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Osprey or Gregory?? First Backpack

7:05 a.m. on March 29, 2012 (EDT)
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Just bought most of my gear for some 2-4 day trips, got a tent, sleeping bag, etc, but i can not decide on what backpack to get. My first choice is the  Gregory z 45

But the Osprey Talon 44  looks very good as well.

 

Im looking to hold prob between 15-20 pds to start with(because i have never done this b4) but may end up going up to 30 pds when i go on longer trips after gettin more experience. Both have good reviews. i feel like more padding on the straps from the Gregory would be nice and the osprey straps seem quite thin. And i rlly like feautures on both - please any1 who has used these packs or someone who knows about them please help. Also any very important tips for someone who has never gone on these 1-2 day trips before?

 Thank you all, also i am 19 years old and im a little guy- im about 5 ft in height.

12:28 p.m. on March 29, 2012 (EDT)
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Hey chrsarreola, welcome to Trailspace. Great to have ya aboard.

As far as the 2 packs go I would think that the Osprey and the Gregory are both going to fit you differently due to the design/geometry of the packs.

Osprey's fit me great(I own a few.) Gregory's not so much. My suggestion is to go into an outfitter and get fitted and see what works better for you.

Also, take the gear you plan on using for your trip with you and make sure it fits in the pack(volume wise.)

Only you know how big of a bag ya need and it can be a real bummer if ya get one ya like and it isn't big enough for your kit. This is the best way to avoid that from happening.

If the Gregory fits ya this may save ya some coin on the purchase:

http://www.leftlanesports.com//Event.aspx?l=00050056061900000000&et=lls

You have to be a member but all ya have to do in order to become one is give them an email addy and create a password. They don't flood you with spam or anything so no worries.

They will send you info when they are running specials on new products in their inventory. They are a when its gone its gone type site.

In regards to your 1-2 day trips. What seasons, type of terrain, etc. Just a bit more clarification just so you can get better dialed in answers.

Hope this helps.

12:52 p.m. on March 29, 2012 (EDT)
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Welcome to trailspace chrsarreola

Don't know anything about either of those packs but people who do know about them will want little more info.  

Things like: 

  • What gear do you have right now?
  • How much does it all weigh?

My suggestion is to take your major pieces of gear to a place like REI or better a local outfitter and load up packs until you find one that is right.  At a minimum  you should try on packs with weight in them.  Outdoor stores that are worth anything have got bags of weight to use when you try them on.

As for the advice on 1-2 day trips we will need more info.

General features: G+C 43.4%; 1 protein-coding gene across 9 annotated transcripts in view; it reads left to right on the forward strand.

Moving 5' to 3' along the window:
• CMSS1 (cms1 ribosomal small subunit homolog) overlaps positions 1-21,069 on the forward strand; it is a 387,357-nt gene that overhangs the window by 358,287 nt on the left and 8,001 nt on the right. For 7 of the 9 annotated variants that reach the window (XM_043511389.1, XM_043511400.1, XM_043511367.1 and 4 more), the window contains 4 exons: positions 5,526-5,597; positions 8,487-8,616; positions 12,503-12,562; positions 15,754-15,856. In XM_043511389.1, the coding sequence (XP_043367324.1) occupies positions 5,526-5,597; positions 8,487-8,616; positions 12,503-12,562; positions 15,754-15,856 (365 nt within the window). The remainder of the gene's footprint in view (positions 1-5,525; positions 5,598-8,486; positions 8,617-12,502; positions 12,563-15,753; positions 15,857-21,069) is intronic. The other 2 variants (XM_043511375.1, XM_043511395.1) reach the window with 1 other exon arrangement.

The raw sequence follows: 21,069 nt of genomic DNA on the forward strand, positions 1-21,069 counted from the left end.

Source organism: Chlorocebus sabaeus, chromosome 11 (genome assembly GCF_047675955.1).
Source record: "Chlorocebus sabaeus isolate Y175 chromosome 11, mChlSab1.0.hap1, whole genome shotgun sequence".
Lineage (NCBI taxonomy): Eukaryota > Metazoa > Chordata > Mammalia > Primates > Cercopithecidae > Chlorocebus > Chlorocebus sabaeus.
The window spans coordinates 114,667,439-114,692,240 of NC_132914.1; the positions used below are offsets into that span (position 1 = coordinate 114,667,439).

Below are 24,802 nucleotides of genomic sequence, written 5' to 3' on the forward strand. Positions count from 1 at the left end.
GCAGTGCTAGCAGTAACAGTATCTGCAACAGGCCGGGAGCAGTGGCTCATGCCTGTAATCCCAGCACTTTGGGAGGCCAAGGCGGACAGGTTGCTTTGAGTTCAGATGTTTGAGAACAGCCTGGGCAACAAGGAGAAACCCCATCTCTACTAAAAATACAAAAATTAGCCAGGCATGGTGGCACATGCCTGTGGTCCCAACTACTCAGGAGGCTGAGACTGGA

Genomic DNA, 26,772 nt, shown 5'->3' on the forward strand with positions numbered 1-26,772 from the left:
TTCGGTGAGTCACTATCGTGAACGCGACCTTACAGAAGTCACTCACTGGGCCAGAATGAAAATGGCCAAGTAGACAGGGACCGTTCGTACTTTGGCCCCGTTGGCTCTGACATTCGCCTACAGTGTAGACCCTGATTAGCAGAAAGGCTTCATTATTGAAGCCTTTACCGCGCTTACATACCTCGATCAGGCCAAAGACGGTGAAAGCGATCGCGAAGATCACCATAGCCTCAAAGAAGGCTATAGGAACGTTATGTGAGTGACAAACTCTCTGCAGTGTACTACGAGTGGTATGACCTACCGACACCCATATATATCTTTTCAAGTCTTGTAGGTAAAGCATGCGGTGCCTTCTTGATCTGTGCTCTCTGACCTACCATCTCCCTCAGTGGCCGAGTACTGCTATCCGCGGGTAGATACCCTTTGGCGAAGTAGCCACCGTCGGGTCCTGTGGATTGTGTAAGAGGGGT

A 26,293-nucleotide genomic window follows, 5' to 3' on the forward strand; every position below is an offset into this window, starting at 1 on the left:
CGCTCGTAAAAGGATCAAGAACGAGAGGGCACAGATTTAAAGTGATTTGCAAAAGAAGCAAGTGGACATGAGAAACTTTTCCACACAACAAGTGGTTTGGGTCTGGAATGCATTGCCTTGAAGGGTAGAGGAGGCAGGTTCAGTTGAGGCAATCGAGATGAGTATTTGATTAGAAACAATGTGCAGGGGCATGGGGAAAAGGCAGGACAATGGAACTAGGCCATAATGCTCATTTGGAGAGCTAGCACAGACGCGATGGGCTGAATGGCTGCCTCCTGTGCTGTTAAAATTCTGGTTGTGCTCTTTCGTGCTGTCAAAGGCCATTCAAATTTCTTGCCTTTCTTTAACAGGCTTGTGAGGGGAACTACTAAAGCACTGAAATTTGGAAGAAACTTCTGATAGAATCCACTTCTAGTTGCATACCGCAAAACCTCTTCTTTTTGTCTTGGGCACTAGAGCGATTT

Things like:

  • Where will you be hiking?  Important because there is a lot of specific advice that will pertain to the area you are going into.  There are people on here from all over the world. 
  • Again what gear do you have?  Are you missing something? 

A lot of general advice can be found in this recent thread. Getting Started If you want specific advice just post the info asked for above here or post in the trip planning forum asking a for a good beginner's hike in your locale.

4:02 p.m. on March 31, 2012 (EDT)
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Hey guys thanks for the warm welcome, replies, and the link. All my gear right now will be adding up to very close to 20 lbs, however i know in future longer hiking trips i may be looking closer to 25. I live in southern california, so the terrain is a lot of elevation with warm weather.   I want to hike 3 season, not in the winter. The packs are quite similar, i will try both for comfort in an rei store if available first.

However one noticable difference seems to be the padding on the shoulder straps and hip belt. The gregory has more padding in both these areas, while the osprey is more thin. Has anyone ever had problems with the hip belt or shoulder straps, being to thick or to thin on their packs?

Thanks again-Chris

5:02 p.m. on March 31, 2012 (EDT)
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3,962 forum posts

Honestly, I feel the amount of padding is load dependent. Take for instance my Stratos 26. The hipbelt and shoulder harness are very minimal in regards to padding but they do not need to be robust based on the fact that I am carrying loads no larger than 25lbs with this pack.

Then on the other side of the spectrum we have my Argon 85. The padding on this pack is very robust. The reasoning for this is that I may(and have)carried loads in excess of 70lbs.

So basically the thickness of the padding is somewhat dictated by the load the pack is designed to carry. Then again at the same time this is not always necessarily the case.